New Approaches for Cocaine Addiction
Results from two recent studies may offer the promise of new approaches in fighting cocaine addiction.
Blocking MCH in brain cells limits cocaine cravings
In the first study, which was supported by grants from the National Institutes of Health, pharmacological researchers at the University of California-Irvine discovered a blocking hormone related to hunger that may be able to limit cravings for cocaine.
Shinjae Chung and Olivier Civelli, the two UC-Irvine researchers, identified how the melanin-concentrating hormone (MCH) works along with dopamine in the brain’s pleasure center and results in the body’s addictive response to using cocaine. Dopamine, a neurotransmitter, is essential to the normal functioning of the central nervous system. In addition, Chung and Civelli found that craving for cocaine was limited by blocking MCH in those brain cells.
While there is much research going on in a search for effective treatment for addiction, this study is the first that details the interaction of MCH and dopamine in cocaine addiction – and to show that occurs in the nucleus accumbens. This portion of the forebrain is believed to play a key role in feelings of pleasure and fear, and in addiction. Heightened neurotransmitter levels have been detected in the nucleus accumbens of drug addicts.
The researchers, working with test mice conditioned to develop cocaine cravings, found increased amounts of MCH and dopamine in their nucleus accumbens. Subsequent to administration of compounds that block MCH proteins, the cravings for cocaine were gone. They also found that mice lacking key receptors for MCH displayed significantly fewer cravings for the drug.
While further testing needs to be done, the researchers believe that efforts to target MCH could lead to new treatments to break cocaine addiction as well as addiction to other drugs such as nicotine and amphetamines.
Link between intensity of dopamine secretion and drug use frequency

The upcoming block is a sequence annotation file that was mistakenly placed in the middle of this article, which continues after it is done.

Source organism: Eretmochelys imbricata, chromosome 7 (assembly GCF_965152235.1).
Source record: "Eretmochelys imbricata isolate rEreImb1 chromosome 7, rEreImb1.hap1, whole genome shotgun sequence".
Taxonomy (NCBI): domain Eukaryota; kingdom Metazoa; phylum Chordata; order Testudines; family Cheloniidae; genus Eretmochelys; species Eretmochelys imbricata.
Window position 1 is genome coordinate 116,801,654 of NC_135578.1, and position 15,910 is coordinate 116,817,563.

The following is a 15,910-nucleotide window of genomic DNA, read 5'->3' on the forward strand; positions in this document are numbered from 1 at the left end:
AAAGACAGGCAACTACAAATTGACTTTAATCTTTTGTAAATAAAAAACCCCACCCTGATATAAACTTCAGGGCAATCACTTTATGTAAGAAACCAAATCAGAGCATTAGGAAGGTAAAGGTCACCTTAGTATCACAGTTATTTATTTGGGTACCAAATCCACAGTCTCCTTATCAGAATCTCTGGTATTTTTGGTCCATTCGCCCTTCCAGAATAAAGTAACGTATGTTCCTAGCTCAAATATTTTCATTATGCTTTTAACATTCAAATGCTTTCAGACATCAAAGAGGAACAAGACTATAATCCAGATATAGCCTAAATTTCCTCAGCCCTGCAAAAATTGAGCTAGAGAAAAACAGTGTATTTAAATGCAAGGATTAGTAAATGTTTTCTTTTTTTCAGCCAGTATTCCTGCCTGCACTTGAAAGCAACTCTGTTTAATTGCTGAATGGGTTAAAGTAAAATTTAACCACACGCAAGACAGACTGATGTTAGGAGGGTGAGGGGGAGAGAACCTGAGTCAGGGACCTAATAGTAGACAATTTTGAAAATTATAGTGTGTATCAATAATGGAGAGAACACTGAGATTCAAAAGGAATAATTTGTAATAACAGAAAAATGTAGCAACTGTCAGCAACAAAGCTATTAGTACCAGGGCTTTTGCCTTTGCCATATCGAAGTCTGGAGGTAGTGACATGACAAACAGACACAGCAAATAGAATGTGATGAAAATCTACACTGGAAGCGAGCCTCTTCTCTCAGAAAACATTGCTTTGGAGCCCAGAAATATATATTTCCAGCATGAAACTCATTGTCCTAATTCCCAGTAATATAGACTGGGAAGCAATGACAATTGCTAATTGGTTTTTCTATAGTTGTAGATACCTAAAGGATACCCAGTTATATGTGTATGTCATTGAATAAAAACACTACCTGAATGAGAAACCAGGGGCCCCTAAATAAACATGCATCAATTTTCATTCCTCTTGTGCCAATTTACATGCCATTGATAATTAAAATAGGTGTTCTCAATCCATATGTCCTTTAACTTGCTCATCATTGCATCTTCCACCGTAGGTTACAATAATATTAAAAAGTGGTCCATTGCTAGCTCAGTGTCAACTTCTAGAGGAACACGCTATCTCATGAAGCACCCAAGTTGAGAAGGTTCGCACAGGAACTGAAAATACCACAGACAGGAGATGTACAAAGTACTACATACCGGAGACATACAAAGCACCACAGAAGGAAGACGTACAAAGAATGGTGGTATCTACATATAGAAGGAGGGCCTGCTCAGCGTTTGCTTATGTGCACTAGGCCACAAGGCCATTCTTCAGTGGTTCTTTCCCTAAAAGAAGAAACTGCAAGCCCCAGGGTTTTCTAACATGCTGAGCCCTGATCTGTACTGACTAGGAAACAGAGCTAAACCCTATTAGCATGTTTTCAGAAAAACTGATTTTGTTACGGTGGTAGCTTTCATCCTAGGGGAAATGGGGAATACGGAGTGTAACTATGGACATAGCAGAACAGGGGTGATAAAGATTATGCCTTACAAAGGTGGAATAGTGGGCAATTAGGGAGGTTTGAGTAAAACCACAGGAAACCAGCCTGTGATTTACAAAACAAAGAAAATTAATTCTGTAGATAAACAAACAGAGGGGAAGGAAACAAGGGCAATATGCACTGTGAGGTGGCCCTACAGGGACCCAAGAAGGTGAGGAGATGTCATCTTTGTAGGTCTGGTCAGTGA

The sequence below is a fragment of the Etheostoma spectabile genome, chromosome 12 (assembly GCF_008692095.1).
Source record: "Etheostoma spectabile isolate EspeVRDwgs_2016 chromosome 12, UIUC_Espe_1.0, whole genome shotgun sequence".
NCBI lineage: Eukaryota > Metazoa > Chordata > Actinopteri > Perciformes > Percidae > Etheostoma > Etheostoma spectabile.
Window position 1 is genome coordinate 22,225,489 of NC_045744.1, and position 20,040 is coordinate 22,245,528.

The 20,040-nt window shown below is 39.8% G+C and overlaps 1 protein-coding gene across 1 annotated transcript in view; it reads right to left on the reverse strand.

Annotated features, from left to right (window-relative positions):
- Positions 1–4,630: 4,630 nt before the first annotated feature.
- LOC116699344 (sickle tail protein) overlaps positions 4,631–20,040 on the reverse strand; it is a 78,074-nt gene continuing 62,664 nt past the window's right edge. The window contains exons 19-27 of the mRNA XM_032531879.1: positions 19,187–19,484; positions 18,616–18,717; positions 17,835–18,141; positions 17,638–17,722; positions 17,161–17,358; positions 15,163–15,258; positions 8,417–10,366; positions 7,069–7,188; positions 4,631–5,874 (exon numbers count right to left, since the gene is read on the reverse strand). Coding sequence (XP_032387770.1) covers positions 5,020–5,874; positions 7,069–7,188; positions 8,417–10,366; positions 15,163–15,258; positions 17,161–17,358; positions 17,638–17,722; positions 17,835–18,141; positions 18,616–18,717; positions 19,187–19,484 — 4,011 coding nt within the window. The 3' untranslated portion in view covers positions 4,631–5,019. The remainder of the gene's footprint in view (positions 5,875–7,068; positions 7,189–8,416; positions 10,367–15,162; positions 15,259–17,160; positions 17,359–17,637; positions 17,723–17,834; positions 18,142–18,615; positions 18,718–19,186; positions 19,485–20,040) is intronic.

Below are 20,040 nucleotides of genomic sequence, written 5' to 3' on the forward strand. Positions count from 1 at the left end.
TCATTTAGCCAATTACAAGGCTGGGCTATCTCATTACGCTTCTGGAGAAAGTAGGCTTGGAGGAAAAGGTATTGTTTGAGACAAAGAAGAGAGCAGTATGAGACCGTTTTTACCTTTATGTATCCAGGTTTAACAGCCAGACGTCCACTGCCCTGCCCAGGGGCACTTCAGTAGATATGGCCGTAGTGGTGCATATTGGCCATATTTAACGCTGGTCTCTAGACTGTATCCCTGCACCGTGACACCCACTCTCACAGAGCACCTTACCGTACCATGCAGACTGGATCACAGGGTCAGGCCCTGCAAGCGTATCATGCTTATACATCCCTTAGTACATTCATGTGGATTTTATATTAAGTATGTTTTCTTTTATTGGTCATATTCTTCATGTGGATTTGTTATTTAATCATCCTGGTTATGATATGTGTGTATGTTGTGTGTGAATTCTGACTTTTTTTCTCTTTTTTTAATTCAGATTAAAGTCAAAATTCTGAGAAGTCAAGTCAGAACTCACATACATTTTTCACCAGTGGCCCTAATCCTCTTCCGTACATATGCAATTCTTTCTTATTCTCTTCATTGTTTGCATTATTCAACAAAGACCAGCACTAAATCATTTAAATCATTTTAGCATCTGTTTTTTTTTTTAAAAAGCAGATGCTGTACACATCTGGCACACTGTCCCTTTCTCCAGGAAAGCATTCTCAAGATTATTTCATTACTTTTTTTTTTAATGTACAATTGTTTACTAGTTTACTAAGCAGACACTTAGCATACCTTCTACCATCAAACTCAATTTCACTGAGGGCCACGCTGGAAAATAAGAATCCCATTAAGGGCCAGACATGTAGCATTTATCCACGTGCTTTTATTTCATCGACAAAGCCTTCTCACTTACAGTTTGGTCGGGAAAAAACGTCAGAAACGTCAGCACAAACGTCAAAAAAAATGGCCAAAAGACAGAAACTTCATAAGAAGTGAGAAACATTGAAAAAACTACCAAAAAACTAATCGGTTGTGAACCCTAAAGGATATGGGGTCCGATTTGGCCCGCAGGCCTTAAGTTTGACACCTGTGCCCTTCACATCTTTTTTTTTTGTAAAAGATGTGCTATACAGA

In an article published in the May 15, 2009 issue of Biological Psychiatry, Dr. Marco Leyton, of the Montreal Neurological Institute, McGill University and the McGill University Health Center, reports on study results that link cocaine and the brain’s reward circuits as well as associate susceptibility to addiction.
Cocaine triggers high levels of dopamine in the brain. Dopamine is known to play a critical role in how the brain responds to addicting drugs and to reward. The study utilized 10 non-addicted cocaine users who sniffed the drug on test day 1 and a placebo on test day 2. Blood tests were administered before and after and dopamine release in the brain was measured using PET scans.
In the article, Dr. Leyton explains that the ability of cocaine to activate dopamine release varies from person to person. The results of the study, according to Dr. Leyton, seem to show that this is related to how much cocaine the individual has used in the past. The more of the drug the person has used in his or her lifetime, the more dopamine the brain will secrete during subsequent use.
Results of the study point to the possibility that the intensity of the reward-circuit response is related to increased susceptibility to addiction. The relationship between dopamine and cocaine means that, in the search for treatment for cocaine addiction, target drugs using the hormone may prove fruitful. Further testing needs to be done before any such treatment will be available.